Image sourced from the British Petroleum Archives, U.K.

Image sourced from the British Petroleum Archives, U.K.

Image sourced from the British Petroleum Archives, U.K.

Image sourced from the British Petroleum Archives, U.K.

Swimming Pool in Abadan, Iran, 1940s. Image sourced from the British Petroleum Archives, U.K.

Swimming Pool in Abadan, Iran, 1940s. Image sourced from the British Petroleum Archives, U.K.

Room 2

Sanaz Sohrabi

Hiding in Plain Sight: Archives of Oil

EXHIBITION /
OCTOBER 28th TO NOVEMBER 27th, 2021

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OPENING BY RESERVATION /
THURSDAY OCTOBER 28th, 6 TO 9 PM
- 40 PEOPLE MAX/HOUR - 
(RESERVATION LINK BELOW) 

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ARTIST TALK IN PERSON /
SATURDAY, OCTOBER 30, 3 PM

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ONLINE CONVERSATION
WITH CAMERON HU / 
WEDNESDAY, NOVEMBER 17, NOON - 1PM
(LINK FOR + INFO BELOW)

In this exhibition by Iranian artist Sanaz Sohrabi, we are presented with a series of personal photos, collages, archival images and ephemera. Together, these works speak to the ways in which the fight for natural resources (oil, gas, water) and the history and legacy of colonialism will always be intertwined. The irony is that, for most oil-producing countries seeking to break from the oppression of their colonizer, their only chance for leverage came from oil. Freedom meant that domestic oil corporations took root, nationalizing oil in the Middle East at a moment of radical change and shifting borders.

The British Petroleum (BP) Archives contain primary and secondary materials from the more than 100-year long history of the company, which began as the Anglo-Persian Oil Company (APOC), only changing its name in 1954. When Sohrabi visited the archives, she found that the company picture albums, which contained official and non-official documentation of various BP sites, had been reshuffled multiple times, as if someone, at some point, had wanted to rewrite the narrative. What Sohrabi has extracted from the BP Archives acts as a counter-narrative to BP and APOC’s celebratory tone. Yes, there were swimming pools, but they came at the expense of the rivers. Yes, there were movie theatres, but they came with a caste system, reinforcing one’s place within the colonial hierarchy. And of course, there was oil; the cause and solution to these issues, the raison-d’être for foreign interest in the Middle East. With this work, Sohrabi refuses to let the colonial narrative have the upper hand. Hers is a “wilding” of the narrative rather than a taming of it.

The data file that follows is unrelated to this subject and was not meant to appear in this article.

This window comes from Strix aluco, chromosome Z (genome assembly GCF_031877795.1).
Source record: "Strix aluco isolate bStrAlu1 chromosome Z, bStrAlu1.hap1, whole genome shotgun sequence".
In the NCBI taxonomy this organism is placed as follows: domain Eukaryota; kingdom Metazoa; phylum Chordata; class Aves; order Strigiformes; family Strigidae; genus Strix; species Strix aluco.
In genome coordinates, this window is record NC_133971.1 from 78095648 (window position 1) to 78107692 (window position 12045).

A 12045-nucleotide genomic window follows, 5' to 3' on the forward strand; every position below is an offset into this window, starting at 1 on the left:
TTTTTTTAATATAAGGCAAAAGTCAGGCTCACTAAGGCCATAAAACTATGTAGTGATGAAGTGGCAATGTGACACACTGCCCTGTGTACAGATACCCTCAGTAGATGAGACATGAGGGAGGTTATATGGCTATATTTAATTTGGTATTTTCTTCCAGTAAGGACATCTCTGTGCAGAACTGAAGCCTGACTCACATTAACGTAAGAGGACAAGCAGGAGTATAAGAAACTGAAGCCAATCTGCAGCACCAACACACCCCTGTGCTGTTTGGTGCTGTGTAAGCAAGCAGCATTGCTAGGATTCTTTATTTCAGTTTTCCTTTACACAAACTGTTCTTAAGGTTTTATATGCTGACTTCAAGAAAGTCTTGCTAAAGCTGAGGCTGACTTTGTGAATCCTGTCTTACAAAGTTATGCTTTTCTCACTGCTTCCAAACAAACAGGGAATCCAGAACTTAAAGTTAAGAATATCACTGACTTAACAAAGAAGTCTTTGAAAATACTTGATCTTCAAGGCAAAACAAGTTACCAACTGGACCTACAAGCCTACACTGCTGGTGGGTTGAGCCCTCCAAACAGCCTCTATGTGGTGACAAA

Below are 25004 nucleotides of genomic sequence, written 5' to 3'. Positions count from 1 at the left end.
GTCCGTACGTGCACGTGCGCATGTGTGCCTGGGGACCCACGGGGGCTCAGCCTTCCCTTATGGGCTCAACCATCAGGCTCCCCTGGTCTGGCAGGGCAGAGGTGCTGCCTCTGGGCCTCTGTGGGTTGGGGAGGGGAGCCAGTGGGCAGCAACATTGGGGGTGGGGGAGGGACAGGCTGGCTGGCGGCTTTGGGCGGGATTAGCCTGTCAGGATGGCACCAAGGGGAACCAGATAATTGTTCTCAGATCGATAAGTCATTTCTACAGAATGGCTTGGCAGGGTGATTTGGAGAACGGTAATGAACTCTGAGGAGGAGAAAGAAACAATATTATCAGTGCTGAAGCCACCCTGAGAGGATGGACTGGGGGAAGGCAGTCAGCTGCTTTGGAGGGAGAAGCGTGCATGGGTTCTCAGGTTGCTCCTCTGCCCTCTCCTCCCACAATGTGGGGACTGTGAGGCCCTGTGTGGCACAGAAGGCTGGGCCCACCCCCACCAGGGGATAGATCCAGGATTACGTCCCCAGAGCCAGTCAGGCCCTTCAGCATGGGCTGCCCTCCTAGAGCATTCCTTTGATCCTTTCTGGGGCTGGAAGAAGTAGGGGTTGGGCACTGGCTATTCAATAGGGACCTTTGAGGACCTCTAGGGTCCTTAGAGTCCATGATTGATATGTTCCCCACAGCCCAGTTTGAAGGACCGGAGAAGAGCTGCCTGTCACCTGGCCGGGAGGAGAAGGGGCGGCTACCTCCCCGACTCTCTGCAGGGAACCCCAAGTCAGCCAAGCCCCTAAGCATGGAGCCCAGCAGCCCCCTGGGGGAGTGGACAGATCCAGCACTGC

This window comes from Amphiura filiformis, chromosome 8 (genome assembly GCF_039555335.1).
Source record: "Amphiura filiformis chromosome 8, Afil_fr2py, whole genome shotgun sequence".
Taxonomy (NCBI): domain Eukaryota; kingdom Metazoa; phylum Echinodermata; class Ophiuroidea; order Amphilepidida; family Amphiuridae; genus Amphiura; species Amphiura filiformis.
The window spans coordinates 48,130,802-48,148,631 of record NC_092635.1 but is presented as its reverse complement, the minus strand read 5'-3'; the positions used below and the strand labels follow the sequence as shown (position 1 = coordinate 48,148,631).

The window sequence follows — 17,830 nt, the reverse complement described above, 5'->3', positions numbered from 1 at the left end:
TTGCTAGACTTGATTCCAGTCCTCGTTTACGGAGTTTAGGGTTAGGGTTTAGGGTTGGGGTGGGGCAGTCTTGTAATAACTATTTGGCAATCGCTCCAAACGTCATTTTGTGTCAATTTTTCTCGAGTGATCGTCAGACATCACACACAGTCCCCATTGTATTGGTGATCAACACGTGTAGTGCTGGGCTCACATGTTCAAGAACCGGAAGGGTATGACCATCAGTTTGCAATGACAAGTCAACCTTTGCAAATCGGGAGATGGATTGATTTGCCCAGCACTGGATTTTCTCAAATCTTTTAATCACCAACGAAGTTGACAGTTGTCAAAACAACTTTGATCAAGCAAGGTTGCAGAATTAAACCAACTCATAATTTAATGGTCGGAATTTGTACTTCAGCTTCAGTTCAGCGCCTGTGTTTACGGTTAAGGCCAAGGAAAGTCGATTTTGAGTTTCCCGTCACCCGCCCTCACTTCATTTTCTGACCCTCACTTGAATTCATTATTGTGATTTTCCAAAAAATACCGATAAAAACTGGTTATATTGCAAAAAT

We know that the nationalization of oil (or any commodifiable resource) does not equate to decolonization or freedom from the colonizer. Rather, the very reliance on these resources is a colonial construct. During the decolonization of the 1950s-70s, we witnessed a shift from direct imperialism towards neo-colonial capitalism. The colonizer merely changed roles in the exchange of resources. The extraction, control, distribution, and dissemination of natural resources is so clearly linked to the concept of nationhood. What is at stake here is the very notion that resource extraction is necessary for the success of a people and their territory. Sohrabi’s exhibition is built on layers of narratives—personal, national, and colonial—each one disrupting and challenging any possible authority over these histories.

- Amber Berson



BIO
Sanaz Sohrabi
(b.Tehran) received her MFA from the School of the Art Institute of Chicago, and her BFA from the University of Tehran. She is currently pursuing a practice-based PhD at the Center for Interdisciplinary Studies in Society and Culture at Concordia University. Sohrabi’s work has been screened and exhibited internationally at the 50th International Film Festival Rotterdam, IndieLisboa (Portugal) - Best Short Film Award, FicValdivia (Chile) - Special Jury Mention, Montréal International Documentary Festival, Sheffield Doc/Fest (UK), and Kunstmuseum Bonn's VIDEONALE 16 (Germany). Sohrabi has been awarded numerous fellowship and residencies such as Skowhegan School of Painting and Sculpture, American University of Beirut, SOMA Summer School Ciudad de México, Est-Nord-Est résidence d’artistes, and Vermont Studio Center.

Research and production of this exhibition have been supported by:
Fonds de Recherche du Québec Société et Culture Doctoral Fellowship (FRQSC), Forum Transregionale Studien (Berlin, Germany), Skowhegan School of Painting and Sculpture (Maine, United States), Illinois State University visiting Artist Program (United States), as well as Concordia University's Global Emergent Media Lab, School of Graduate Studies, Fine Arts Academic and Research Facilities, and Post-Image cluster at Milieux Research Institute.

The artist would like to thank friends and loved ones whose critical feedback, ongoing conversation and support have been instrumental for this exhibition and the research project since 2017: Patrick Lewis, Mico Mazza, Thomas Kneubühler, Velibor Bozovic, Ala Younis, PENG Zuqiang, Amber Berson, Chih-Chien Wang, Nima Esmailpour, George Khalil, Dr. Kaveh Ehsani, Dr. Krista Genevieve Lynes, Dr. Alice Jim, Chitra Ganesh, Dr. Svati Shah, Sondra Perry, Fadi Abu’Nemeh, Giuseppe Fidotta, Sima Kokotovic, as well as Joanne, Beth and Ian at the BP Archives. Sanaz would also like to extend her love and gratitude to CLARK’s incredible team for making this project a possibility.